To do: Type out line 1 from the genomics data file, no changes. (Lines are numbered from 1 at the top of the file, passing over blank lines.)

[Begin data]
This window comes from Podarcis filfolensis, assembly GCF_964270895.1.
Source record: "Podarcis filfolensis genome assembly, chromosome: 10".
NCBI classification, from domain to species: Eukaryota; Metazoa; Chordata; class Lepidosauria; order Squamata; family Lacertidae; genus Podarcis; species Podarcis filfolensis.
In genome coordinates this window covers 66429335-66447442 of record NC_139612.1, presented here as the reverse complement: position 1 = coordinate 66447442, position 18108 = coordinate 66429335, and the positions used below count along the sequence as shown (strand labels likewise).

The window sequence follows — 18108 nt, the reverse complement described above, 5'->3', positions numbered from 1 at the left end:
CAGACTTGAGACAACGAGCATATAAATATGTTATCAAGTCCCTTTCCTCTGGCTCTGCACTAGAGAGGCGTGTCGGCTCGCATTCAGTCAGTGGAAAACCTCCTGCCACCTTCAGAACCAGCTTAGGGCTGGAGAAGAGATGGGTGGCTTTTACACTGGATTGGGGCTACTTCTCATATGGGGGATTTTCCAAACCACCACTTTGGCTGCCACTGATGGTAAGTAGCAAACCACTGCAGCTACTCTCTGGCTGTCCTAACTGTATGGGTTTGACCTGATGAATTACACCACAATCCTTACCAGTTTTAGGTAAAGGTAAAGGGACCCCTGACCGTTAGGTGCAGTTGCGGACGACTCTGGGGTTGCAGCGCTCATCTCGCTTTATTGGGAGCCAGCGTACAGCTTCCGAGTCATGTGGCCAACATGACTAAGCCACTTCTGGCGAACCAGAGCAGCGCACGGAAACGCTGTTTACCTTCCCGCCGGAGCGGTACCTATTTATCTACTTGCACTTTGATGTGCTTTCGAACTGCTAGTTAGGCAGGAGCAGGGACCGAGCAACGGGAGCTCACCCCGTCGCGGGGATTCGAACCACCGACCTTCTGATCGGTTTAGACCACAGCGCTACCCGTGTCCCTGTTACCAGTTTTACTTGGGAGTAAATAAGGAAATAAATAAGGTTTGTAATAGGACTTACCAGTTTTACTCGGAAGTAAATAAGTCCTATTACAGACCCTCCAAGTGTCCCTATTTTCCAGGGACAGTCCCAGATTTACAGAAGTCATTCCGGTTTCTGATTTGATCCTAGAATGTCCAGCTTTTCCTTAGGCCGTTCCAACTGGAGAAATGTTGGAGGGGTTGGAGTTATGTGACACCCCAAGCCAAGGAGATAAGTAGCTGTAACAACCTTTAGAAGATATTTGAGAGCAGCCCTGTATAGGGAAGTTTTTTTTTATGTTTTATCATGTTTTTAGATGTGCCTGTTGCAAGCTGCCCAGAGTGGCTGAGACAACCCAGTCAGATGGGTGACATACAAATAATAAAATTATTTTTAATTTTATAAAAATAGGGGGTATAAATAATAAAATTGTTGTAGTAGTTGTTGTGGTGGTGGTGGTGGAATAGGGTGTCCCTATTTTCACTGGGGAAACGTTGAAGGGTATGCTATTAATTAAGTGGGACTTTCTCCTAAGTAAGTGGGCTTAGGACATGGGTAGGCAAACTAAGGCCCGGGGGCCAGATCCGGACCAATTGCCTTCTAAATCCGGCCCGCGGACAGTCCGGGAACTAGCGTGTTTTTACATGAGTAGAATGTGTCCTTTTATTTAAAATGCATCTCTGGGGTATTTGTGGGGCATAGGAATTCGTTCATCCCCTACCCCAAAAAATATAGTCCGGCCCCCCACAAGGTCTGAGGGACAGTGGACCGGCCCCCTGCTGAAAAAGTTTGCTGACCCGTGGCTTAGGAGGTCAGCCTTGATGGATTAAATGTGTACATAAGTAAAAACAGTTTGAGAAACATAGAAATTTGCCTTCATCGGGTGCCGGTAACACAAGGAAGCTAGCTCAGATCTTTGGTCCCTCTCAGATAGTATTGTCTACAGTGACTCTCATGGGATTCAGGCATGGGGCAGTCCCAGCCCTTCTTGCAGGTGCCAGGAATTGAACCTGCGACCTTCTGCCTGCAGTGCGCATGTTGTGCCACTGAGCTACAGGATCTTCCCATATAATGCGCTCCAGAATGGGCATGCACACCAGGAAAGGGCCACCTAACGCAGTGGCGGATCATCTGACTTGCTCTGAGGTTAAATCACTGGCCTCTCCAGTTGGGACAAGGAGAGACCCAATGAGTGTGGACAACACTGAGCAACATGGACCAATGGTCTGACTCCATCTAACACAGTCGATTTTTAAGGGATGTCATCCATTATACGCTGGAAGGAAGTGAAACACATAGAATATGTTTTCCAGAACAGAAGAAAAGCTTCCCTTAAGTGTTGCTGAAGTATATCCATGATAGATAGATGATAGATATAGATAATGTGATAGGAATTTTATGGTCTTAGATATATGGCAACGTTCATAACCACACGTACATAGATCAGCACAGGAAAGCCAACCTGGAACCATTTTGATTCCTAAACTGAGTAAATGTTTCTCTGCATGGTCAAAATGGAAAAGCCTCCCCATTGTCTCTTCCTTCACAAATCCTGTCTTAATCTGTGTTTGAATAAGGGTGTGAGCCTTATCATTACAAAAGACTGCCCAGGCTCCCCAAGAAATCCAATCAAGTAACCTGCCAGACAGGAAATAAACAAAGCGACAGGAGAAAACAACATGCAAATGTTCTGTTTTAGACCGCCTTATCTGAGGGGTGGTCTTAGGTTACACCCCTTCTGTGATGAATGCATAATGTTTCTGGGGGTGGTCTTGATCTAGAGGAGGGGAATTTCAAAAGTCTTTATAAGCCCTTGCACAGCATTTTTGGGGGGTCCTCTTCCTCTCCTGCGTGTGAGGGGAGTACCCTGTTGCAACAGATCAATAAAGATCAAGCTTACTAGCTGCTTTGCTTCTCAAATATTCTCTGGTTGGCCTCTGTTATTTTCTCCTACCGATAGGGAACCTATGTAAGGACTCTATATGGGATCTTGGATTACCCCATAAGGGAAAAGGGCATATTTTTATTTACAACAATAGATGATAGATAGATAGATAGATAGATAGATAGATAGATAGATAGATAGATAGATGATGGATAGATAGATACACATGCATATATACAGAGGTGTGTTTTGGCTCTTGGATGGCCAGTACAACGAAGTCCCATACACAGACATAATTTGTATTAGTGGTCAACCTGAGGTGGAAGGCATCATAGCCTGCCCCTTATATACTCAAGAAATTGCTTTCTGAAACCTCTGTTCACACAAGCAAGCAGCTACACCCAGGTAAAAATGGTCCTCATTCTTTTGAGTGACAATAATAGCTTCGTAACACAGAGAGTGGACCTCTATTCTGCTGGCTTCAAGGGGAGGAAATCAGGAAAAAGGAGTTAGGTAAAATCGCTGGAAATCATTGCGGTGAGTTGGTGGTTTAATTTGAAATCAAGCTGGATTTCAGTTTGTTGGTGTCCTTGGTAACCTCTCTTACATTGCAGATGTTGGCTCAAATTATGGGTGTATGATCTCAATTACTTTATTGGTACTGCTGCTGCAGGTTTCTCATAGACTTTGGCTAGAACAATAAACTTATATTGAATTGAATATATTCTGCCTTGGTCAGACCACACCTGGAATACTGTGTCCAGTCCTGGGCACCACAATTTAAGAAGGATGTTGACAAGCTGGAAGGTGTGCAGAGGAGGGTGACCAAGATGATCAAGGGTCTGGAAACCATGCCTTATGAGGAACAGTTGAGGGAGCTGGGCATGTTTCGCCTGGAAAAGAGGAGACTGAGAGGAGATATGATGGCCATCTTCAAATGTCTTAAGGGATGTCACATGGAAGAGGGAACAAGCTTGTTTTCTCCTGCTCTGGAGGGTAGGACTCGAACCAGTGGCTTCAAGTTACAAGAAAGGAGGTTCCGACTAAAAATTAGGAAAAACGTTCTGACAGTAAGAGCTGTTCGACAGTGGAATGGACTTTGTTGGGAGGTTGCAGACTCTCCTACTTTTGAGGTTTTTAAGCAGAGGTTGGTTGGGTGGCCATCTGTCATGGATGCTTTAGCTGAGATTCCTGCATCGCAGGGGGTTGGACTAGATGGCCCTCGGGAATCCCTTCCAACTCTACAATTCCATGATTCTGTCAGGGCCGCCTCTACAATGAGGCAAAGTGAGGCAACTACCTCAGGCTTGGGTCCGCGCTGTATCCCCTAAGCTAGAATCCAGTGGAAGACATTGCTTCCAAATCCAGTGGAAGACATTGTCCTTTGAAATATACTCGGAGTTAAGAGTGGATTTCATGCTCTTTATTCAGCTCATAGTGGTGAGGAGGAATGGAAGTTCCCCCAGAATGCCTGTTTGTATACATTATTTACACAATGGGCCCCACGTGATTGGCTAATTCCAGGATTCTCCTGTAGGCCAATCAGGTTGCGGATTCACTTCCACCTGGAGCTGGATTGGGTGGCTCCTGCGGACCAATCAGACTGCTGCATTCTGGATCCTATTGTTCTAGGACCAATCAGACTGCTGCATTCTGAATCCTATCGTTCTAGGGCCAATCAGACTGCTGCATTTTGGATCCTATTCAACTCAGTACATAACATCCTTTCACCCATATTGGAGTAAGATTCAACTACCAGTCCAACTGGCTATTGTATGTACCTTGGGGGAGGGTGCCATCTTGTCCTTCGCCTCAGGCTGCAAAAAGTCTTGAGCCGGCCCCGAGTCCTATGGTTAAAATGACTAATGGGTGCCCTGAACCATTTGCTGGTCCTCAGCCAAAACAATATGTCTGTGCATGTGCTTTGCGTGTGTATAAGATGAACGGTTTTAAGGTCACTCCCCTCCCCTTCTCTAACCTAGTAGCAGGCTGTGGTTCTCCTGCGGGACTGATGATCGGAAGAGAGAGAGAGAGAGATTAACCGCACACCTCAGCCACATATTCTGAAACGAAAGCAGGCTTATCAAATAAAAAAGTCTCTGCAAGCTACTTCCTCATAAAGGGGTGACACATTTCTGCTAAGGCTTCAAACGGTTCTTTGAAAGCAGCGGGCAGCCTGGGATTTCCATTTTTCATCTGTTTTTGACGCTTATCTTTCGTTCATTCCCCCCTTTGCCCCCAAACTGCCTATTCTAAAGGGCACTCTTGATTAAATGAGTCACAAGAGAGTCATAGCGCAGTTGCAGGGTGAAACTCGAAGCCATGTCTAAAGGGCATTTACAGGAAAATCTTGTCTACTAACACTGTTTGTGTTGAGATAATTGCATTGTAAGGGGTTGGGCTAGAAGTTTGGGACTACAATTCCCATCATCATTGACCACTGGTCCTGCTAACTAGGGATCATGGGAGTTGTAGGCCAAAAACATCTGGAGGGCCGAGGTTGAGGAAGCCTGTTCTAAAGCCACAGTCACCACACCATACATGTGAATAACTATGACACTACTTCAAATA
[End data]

This window comes from Podarcis filfolensis, assembly GCF_964270895.1.